Imaz et al. pooled 15 articles (3608 patients) to estimate the effectiveness of BIB [12]. The estimates for weight lost at balloon removal after 6 months were 14.7 kg (12.2 %), 5.7 kg/m2, and 32.1 % excess weight loss (EWL). A meta-analysis of two randomized controlled trials (RCTs) that compared the use of a balloon with placebo estimated that patients with balloons lost more weight than the placebo group; differences in weight loss were 6.7 kg (1.5 %), 3.2 kg/m2, and 17.6 % EWL [12] [13] [14].

Safety was assessed by early balloon removal in 13 articles with 3442 patients and by complications in 12 studies with 3429 patients [12]. Early balloon removal occurred in 4.2 % of patients. Complications included gastrointestinal tract obstruction in 0.6 %, gastric perforation in 0.2 %, early deflation in 0.1 %, and gastric ulceration in 0.1 %. There were nine deaths from gastric perforation, five of which occurred in patients who had had previous gastric surgery, which is an absolute contraindication for the positioning of an intragastric balloon [10] [11].

Over the last 15 years, the balloon market has been booming. Several different balloon types are now available or being studied, including: adjustable balloons with or without a migration-preventing anchor; two separate balloons that are connected to each other to prevent balloon passage in the case of one of the two balloons deflating; balloons that occlude the pylorus; and balloons placed by the percutaneous endoscopic gastrostomy (PEG) technique and adjustable by access to a subcutaneous port. Some of these new balloons are allowed to stay in place for 12 months. In the search for minimally invasive placement and removal of intragastric balloons, orally ingested balloons that degrade spontaneously are now under investigation.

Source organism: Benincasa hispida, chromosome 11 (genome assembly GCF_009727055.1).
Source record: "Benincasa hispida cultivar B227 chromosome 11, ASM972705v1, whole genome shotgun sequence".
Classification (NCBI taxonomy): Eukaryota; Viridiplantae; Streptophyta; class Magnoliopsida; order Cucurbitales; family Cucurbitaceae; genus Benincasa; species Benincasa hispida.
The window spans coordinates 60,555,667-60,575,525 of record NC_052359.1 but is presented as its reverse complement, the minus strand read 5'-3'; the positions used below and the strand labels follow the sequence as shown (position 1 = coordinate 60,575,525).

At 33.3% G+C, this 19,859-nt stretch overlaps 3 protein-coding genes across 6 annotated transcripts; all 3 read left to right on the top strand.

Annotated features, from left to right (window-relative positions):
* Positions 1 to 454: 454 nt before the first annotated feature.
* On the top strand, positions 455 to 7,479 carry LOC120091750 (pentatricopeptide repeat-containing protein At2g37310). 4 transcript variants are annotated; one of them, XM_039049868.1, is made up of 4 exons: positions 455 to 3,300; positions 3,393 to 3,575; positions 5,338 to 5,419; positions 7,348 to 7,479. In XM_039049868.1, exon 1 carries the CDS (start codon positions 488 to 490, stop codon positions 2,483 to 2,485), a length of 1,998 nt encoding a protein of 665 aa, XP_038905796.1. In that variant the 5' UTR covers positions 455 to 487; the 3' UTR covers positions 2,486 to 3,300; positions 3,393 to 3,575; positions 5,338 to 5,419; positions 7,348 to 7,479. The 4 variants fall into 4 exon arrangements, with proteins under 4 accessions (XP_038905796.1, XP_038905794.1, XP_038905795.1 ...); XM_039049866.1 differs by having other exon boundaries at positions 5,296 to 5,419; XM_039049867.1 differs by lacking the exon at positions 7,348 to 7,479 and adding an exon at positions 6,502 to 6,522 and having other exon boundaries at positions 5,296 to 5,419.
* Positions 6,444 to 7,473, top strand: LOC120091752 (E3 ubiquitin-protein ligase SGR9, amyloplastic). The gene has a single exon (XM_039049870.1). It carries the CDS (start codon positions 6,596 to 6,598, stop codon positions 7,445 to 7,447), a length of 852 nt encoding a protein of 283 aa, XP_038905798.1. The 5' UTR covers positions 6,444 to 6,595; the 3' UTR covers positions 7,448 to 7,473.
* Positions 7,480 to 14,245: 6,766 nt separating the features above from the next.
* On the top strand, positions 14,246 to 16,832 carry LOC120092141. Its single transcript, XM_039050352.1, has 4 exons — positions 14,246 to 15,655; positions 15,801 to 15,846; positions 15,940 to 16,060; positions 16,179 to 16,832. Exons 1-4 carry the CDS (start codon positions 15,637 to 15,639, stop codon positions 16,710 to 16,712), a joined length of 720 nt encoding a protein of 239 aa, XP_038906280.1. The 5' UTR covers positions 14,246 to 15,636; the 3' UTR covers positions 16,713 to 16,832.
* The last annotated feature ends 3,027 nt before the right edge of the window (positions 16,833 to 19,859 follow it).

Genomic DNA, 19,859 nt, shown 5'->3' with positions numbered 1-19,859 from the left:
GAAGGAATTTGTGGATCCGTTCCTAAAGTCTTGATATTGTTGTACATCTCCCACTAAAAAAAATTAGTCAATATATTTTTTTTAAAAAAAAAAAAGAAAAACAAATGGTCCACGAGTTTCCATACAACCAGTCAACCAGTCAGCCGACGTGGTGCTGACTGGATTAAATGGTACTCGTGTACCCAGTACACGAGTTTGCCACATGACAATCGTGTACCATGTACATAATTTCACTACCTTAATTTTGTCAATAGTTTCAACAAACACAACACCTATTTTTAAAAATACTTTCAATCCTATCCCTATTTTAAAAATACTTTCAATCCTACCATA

The bypass of duodenum and proximal jejunum by the duodenojejunal bypass liner (GI Dynamics Inc., Watertown, Mississippi, USA) is a totally different concept. It consists of an impermeable Teflon sleeve which runs from the post-pyloric region to the proximal jejunum. A self-expanding nitinol stent released into the duodenal bulb holds the device in place. To some extent it mimics a surgical gastric bypass procedure by creating a physical barrier that allows food to bypass the duodenum and proximal jejunum without mixing with bile and pancreatic enzymes until later in the gut, thereby potentially altering the incretin pathways and the enteroinsular axis. Indeed, improved glycemic control could be attributed to decreased secretion of glucagon and gastric inhibitory peptide (GIP) and enhanced secretion of glucagon-like peptide-1 (GLP-1) [15].

A meta-analysis evaluated the clinical effectiveness of this device in four RCTs [16]. In patients with a BMI of 30 – 34.9 kg/m2 and type 2 diabetes, there was a marginally greater reduction in weight loss with the use of the duodenojejunal bypass liner than was seen for subjects treated by diet or a sham procedure. In patients with a BMI of 35 – 39.9 kg/m2 plus comorbidities, a significant and clinically relevant reduction in excess weight (12 % – 22 %) was seen up to 12 weeks, but effects on metabolic function expressed in terms of HbA1c and fasting blood glucose were unclear. Four RCTs and six non-RCTs were included in a safety analysis with in total 282 patients [16]. Positioning of the device failed in 18 and succeeded only after several attempts in five patients. There were 60 early explantations because of migration or rotation, dislocation, obstruction, bleeding, and intolerance. At present, the device has been launched as a metabolic intervention for a duration of 12 months for those with a BMI > 30 kg/m2 and type 2 diabetes.